TinyML models, especially those created using Edge Impulse Studio, are very efficient in terms of processing time. Single inference processes may be done in single milliseconds or tens of milliseconds. Nevertheless, in some critical systems, even such a short processing time that will block other CPU activities, is still too long. To get rid of this problem, the multicore microcontroller can be used, so one core can be employed to make ML operations while another core can take care of other critical operations without any blockers.
In this example, we will show how to use the Raspberry Pi RP2040 MCU, which consists of two Cortex-M0+ cores. Both cores can be utilized by the user for any tasks, while the interprocessor communication will be handled by shared memory and data queues. As an input sensor, the MPU-6050 IMU will be used for recognizing a few types of movement.
In the source code, you can find a code that is running on the core 0 (main function) and the code that is running on the core 1 (core1_entry). The data between cores are exchanged using two queues: data and results.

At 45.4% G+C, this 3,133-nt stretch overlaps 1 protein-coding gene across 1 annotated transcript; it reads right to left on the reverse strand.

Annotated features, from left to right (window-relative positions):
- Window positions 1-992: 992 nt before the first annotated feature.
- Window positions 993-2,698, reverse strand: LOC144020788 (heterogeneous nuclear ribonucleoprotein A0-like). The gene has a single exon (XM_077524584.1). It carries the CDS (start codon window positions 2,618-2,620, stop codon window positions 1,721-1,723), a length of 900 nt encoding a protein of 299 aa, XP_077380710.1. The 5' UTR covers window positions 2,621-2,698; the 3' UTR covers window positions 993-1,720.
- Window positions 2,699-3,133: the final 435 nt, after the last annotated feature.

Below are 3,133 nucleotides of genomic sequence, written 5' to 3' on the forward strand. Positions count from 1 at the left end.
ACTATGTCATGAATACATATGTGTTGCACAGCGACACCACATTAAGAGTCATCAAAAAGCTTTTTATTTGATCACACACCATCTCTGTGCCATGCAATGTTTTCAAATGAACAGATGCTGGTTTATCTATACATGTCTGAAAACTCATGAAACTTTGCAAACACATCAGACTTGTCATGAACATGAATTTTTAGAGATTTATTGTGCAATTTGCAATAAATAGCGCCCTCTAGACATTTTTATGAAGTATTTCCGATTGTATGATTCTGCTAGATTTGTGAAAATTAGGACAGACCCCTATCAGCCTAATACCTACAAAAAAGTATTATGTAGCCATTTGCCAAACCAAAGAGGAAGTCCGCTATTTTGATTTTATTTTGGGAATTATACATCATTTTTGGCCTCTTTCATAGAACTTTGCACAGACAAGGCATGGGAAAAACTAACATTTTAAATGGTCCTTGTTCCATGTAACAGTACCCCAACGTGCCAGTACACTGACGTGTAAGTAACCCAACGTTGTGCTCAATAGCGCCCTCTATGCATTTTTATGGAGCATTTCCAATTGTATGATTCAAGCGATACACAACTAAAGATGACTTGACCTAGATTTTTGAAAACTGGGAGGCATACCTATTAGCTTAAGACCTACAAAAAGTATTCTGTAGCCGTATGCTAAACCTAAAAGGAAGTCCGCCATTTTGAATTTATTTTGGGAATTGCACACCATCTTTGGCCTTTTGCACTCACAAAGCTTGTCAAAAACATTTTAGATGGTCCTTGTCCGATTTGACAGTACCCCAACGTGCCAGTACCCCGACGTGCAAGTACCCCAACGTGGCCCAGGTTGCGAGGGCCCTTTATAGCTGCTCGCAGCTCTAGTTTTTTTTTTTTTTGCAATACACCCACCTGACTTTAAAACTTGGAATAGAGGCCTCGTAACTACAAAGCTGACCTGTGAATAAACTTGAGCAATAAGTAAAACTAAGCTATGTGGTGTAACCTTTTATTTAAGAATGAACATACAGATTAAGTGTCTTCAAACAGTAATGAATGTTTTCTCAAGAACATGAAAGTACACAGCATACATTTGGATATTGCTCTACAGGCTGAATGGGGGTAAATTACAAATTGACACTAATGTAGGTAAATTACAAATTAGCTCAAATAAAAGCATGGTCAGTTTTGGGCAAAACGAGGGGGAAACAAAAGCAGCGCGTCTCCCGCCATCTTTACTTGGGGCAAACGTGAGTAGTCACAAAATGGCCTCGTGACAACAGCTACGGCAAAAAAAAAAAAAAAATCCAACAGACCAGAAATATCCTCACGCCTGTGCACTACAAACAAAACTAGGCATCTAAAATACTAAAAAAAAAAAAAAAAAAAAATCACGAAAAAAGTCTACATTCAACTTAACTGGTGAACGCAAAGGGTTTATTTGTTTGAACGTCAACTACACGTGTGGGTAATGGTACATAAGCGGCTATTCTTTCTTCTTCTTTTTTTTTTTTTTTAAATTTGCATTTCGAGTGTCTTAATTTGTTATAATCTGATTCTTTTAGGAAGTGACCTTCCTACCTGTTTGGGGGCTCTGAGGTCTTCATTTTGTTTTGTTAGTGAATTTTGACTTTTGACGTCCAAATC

Read the How do I get started? sectionHow do I get started?
First, get the Raspberry Pi Pico board, MPU-6050 module, breadboard and a few cables. Connect everything as shown below.
- Set up the Pico SDK.
- Clone the Multicore Pico Example repository.
- Go to Edge Impulse Studio and clone the Continuous motion recognition project into your account.
- In the project, go to Deploy, select C++ library and build.
- From the downloaded archive, copy edge-impulse-sdk, model-parameters and tflite-model directories into Multicore Pico Example.
- Build the project as described in the README.
- Deploy firmware to the Pico board and see results on the serial port.
We are very excited to see what you build with the Raspberry Pi Pico and Edge Impulse. Please post any questions you have and any projects you create over on our forum or tag @EdgeImpulse on our social media channels!